The Art Of Wine… Blending

‘E’Wine of the week

By Bruce Cochran

This week we’ll look at the fascinating art of blending, a way for winemakers to add a variety of different flavors to the same wine. This truly is where wine becomes more art and less science.

Try a new wine this week!


‘Number One Red’ From Lot 205 Winery

Long ago, it was unusual for a California wine to contain more than one grape variety. A cab was a cab, a merlot was all merlot, etc.

Many of the French originals (cabernet sauvignon, merlot and in fact most of the better-known grape varieties are originally from France), were routinely blended, for complexity and style. A little merlot could soften a tannic cab, and a little cab could give body and structure to a supple merlot.

California began adopting some of these French blends, using names like Meritage, or inventing their own names. More recently, an increasing number of wineries from California and around the world are creating their own blends.

Australian winemakers popularized cabernet sauvignon with shiraz (their name for syrah). Tuscans blend cabernet, and sometimes merlot, with their native sangiovese grape.

Blending different grapes together puts a winemaker’s stamp on a wine. Many great winemakers acknowledge the role that nature plays in a great wine. “Great wines begin in the vineyard” is an often heard declaration that carries a lot of weight with me. The right grape grown in a climate it likes is a recipe for success.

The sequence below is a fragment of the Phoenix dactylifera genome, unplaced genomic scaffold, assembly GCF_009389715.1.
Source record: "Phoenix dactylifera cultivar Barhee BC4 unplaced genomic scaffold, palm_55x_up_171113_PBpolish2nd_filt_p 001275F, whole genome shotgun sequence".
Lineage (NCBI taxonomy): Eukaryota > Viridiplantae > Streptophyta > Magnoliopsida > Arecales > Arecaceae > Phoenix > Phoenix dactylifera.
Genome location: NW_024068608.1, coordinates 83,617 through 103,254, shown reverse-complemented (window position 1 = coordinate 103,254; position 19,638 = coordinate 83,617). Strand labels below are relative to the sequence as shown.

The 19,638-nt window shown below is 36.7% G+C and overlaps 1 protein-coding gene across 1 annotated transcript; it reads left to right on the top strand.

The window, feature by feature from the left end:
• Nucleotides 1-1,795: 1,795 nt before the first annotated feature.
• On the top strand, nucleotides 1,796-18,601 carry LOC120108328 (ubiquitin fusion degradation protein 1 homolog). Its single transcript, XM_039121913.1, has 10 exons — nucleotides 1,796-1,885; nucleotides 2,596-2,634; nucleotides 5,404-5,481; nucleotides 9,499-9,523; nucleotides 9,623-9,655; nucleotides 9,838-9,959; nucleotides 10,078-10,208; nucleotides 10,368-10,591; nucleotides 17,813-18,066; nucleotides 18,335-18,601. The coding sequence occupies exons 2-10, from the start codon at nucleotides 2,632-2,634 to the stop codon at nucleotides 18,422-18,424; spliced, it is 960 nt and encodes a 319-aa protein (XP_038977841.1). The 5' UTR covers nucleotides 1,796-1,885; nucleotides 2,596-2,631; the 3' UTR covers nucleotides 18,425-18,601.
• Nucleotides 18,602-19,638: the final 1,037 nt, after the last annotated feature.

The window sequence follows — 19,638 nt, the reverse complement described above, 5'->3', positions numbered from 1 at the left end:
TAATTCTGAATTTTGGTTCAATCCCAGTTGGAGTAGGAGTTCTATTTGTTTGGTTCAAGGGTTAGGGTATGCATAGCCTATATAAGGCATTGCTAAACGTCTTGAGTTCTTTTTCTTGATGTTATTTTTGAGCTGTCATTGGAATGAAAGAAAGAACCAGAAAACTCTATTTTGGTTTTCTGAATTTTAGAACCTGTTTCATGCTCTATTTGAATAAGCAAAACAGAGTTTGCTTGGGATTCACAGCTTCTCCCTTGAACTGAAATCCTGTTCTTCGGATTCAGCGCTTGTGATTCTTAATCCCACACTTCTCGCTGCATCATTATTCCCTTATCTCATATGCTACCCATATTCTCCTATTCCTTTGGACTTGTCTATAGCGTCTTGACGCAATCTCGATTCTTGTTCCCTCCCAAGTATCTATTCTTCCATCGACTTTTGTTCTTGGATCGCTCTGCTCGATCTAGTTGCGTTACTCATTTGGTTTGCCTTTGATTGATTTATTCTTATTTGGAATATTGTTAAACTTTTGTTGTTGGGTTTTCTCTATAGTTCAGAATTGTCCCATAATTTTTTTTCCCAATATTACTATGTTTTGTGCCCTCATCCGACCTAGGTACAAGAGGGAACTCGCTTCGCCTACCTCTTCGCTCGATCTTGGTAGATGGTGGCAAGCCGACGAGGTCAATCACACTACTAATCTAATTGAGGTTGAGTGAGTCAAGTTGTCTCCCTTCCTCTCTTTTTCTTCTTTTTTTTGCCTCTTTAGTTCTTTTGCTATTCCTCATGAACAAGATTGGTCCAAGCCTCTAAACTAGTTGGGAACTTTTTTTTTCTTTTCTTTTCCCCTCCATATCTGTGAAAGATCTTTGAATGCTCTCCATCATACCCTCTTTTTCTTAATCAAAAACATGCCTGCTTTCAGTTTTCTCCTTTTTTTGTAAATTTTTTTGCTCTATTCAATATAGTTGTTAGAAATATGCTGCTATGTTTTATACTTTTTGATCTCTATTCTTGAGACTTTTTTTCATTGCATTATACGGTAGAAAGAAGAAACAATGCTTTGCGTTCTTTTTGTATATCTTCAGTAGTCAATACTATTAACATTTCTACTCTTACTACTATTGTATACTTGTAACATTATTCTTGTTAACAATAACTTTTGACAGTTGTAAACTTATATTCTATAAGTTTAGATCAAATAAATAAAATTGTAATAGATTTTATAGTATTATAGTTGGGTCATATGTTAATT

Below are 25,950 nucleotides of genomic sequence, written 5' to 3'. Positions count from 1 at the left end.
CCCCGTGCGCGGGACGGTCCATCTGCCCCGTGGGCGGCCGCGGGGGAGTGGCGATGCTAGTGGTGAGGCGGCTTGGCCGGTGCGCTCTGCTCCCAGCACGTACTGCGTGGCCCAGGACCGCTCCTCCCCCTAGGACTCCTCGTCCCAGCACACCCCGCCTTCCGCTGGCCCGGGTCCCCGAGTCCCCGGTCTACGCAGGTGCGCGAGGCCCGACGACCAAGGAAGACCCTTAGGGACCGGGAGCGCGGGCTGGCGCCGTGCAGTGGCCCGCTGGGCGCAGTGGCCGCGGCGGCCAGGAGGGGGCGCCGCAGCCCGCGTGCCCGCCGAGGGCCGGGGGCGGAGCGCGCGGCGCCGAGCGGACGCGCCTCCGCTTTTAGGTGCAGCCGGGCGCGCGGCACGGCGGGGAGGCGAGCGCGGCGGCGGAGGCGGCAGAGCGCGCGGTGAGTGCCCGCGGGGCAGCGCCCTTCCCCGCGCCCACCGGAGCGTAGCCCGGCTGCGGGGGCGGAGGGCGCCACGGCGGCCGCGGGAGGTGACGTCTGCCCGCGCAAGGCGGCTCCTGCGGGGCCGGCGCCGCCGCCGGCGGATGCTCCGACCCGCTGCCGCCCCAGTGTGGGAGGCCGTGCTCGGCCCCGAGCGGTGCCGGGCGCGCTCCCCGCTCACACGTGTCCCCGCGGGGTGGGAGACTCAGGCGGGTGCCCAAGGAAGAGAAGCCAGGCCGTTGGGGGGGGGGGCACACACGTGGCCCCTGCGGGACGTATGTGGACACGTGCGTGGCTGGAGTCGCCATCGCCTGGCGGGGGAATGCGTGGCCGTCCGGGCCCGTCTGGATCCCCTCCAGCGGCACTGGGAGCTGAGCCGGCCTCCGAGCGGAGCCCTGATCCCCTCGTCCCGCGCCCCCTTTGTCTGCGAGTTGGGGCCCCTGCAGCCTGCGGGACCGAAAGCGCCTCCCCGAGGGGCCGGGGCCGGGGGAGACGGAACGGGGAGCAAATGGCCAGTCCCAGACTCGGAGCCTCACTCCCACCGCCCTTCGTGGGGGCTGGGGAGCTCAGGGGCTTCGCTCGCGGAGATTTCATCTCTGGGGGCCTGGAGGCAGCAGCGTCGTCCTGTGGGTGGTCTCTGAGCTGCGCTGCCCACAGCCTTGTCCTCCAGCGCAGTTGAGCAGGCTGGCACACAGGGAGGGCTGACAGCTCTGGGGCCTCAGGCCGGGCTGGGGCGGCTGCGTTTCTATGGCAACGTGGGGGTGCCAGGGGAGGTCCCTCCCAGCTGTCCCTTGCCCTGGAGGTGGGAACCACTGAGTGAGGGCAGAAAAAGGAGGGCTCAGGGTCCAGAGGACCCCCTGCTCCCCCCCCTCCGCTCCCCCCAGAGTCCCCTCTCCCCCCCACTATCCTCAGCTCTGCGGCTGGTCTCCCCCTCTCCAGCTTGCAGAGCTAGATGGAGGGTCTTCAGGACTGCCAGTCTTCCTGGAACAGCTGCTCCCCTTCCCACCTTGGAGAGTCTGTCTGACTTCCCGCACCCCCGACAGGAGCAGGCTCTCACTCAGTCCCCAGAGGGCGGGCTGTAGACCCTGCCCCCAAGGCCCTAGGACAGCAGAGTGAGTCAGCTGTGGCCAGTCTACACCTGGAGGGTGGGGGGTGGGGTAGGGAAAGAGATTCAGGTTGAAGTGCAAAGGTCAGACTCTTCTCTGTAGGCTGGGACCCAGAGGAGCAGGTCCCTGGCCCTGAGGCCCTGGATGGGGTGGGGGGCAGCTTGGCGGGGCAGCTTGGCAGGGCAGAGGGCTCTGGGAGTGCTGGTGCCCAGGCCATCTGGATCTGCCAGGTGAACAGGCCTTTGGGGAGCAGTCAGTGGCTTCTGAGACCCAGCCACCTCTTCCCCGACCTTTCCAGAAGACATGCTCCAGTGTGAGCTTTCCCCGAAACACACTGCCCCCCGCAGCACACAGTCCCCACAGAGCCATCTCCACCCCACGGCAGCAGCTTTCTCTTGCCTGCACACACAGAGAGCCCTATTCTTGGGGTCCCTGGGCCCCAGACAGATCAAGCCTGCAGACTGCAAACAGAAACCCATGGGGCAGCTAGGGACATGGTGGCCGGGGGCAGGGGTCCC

Differences in weather from one year to the next can make a difference in quality sometimes, and style many times. For instance, wines from warmer years will often be riper, heavier and less tart (acidic), while cooler seasons are reflected in wines with more elegance, finesse and crisp fruit acids.

One I found a while back combines cabernet and merlot, with a dose of unoaked petite sirah for additional color and depth of flavor. “Number One Red” from Lot 205 Winery is the name. They found me through a barbecue article I wrote. One of the winery partners is a fan of Southern barbecue, and contacted me to recommend a barbecue joint in rural Mississippi-and to let me know that Number One Red pairs well with it.

I agree. Number One Red retails for around $11 or $12 a bottle.

Categories: Legacy Archive